It started with one injured animal. Now, Catia Lattouf’s Mexico City apartment has become an unlikely sanctuary for sick hummingbirds
An ancient Mayan legend warns that the gods will curse any mortal who dares cage a hummingbird. So, in Catia Lattouf’s Mexico City apartment they flit around freely, wings a blur as they beat the air 50 times a second.
Twelve years ago, still reeling from the loss of her husband and recovering from her own perilously close brush with death from colon cancer, Lattouf took in an injured hummingbird. A tussle with a bigger, feathered bully had cost the tiny creature an eye. For Lattouf, the bird – named Gucci after the designer spectacles case she kept him in – proved her salvation.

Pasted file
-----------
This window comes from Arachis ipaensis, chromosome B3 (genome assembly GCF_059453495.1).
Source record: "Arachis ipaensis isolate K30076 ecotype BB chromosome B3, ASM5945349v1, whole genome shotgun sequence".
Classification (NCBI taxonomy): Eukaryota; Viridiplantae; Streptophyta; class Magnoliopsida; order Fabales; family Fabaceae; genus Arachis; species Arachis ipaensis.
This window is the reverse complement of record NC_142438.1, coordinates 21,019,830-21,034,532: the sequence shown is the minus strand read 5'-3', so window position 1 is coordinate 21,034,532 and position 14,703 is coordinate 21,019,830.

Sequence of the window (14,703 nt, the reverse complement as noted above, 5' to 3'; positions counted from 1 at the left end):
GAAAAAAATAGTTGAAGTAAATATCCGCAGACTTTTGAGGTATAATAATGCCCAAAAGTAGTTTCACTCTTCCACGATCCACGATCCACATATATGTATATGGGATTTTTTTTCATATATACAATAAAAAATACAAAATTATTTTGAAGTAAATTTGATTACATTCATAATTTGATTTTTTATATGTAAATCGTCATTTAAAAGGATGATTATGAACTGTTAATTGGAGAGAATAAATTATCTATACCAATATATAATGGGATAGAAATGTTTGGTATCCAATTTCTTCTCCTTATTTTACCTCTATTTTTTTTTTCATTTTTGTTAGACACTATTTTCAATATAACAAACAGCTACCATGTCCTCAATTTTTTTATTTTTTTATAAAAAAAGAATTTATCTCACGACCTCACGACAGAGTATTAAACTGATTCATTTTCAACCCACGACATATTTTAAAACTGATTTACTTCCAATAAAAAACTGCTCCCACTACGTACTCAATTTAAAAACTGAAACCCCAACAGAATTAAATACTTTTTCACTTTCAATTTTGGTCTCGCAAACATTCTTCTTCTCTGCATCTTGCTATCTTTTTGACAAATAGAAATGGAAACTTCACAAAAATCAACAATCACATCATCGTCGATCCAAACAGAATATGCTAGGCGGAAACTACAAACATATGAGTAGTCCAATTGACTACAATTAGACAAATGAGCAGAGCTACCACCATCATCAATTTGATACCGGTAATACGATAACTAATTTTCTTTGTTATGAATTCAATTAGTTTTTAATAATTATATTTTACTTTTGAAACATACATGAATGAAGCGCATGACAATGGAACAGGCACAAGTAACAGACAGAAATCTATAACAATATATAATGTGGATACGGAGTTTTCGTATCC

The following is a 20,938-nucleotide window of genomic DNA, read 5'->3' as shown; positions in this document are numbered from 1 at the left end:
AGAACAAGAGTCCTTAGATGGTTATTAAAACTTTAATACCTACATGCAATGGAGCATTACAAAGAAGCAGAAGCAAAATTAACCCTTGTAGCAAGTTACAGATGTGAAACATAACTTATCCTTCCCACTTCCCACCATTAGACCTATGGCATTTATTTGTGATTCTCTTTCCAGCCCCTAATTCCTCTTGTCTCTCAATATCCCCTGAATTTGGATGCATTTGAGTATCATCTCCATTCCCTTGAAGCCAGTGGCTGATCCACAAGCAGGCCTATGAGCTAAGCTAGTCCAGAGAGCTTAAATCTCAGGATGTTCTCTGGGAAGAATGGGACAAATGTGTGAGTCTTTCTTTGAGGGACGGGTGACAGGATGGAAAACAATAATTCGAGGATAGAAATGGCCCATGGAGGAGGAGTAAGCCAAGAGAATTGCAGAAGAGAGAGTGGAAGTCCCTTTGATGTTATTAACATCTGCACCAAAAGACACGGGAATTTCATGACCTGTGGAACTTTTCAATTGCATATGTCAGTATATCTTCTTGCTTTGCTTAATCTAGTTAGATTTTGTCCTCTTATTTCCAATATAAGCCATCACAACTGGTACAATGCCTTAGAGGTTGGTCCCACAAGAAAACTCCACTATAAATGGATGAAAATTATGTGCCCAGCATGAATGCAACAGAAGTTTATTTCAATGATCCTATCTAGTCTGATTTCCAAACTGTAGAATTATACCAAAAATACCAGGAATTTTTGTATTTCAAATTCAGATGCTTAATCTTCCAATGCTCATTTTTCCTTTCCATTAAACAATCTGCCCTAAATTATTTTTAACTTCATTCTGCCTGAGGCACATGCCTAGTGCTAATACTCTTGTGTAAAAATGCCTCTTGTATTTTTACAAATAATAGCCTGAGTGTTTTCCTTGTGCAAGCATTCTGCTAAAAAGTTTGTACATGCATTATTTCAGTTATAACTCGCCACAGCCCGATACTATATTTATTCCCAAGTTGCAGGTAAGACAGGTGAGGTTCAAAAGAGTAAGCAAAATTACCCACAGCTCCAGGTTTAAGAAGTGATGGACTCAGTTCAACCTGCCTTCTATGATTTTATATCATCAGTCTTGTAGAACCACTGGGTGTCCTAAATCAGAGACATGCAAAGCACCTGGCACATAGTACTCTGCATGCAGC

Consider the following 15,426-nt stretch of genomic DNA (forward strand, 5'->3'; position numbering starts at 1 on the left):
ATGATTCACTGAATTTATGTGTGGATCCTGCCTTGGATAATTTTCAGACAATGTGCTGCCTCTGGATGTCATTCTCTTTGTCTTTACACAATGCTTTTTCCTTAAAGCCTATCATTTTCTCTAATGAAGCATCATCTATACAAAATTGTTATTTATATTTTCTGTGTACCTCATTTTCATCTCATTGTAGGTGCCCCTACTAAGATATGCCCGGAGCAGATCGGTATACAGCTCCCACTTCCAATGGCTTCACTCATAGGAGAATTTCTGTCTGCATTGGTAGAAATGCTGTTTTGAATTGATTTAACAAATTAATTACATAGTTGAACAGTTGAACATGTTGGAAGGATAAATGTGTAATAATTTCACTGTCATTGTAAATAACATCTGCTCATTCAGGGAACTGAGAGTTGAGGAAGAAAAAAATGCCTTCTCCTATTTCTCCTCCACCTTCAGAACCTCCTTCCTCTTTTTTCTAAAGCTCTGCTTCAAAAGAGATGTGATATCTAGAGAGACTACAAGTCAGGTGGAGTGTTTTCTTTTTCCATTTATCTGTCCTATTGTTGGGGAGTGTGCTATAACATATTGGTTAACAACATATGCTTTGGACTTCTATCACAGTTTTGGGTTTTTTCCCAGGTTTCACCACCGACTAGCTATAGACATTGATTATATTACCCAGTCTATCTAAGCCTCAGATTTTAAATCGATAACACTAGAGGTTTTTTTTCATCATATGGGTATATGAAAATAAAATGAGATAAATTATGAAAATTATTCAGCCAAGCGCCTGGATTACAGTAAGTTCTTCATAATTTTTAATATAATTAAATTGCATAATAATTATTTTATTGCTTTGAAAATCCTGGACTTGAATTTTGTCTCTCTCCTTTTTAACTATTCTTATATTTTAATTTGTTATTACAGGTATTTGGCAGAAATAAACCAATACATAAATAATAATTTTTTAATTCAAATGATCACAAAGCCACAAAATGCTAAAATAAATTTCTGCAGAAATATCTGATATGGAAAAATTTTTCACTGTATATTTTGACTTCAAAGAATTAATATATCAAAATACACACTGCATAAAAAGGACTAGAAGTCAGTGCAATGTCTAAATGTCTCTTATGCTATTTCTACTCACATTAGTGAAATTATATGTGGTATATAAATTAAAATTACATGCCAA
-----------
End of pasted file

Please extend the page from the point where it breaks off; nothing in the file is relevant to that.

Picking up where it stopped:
“There were times I didn’t want to play but he would fly to my head and my shoulder, or sit in front of me,” Lattouf recalled, her voice breaking. “It was an expression of love.”
Since then, Lattouf’s home has become a makeshift clinic for sick, injured or infant hummingbirds, and after years of patient study the 73-year-old is a go-to reference source for bird lovers across Latin America.
She often cares for dozens of the vital pollinators at a time, and a foundation to train up the next generation of hummingbird whisperers is in the pipeline.
“Gucci wrote a new life for me,” she said. “I made a promise to protect the planet and humanity. I know I’m going to live another 20 years, but one day this legacy must continue without me.”
Image: Fernando Llano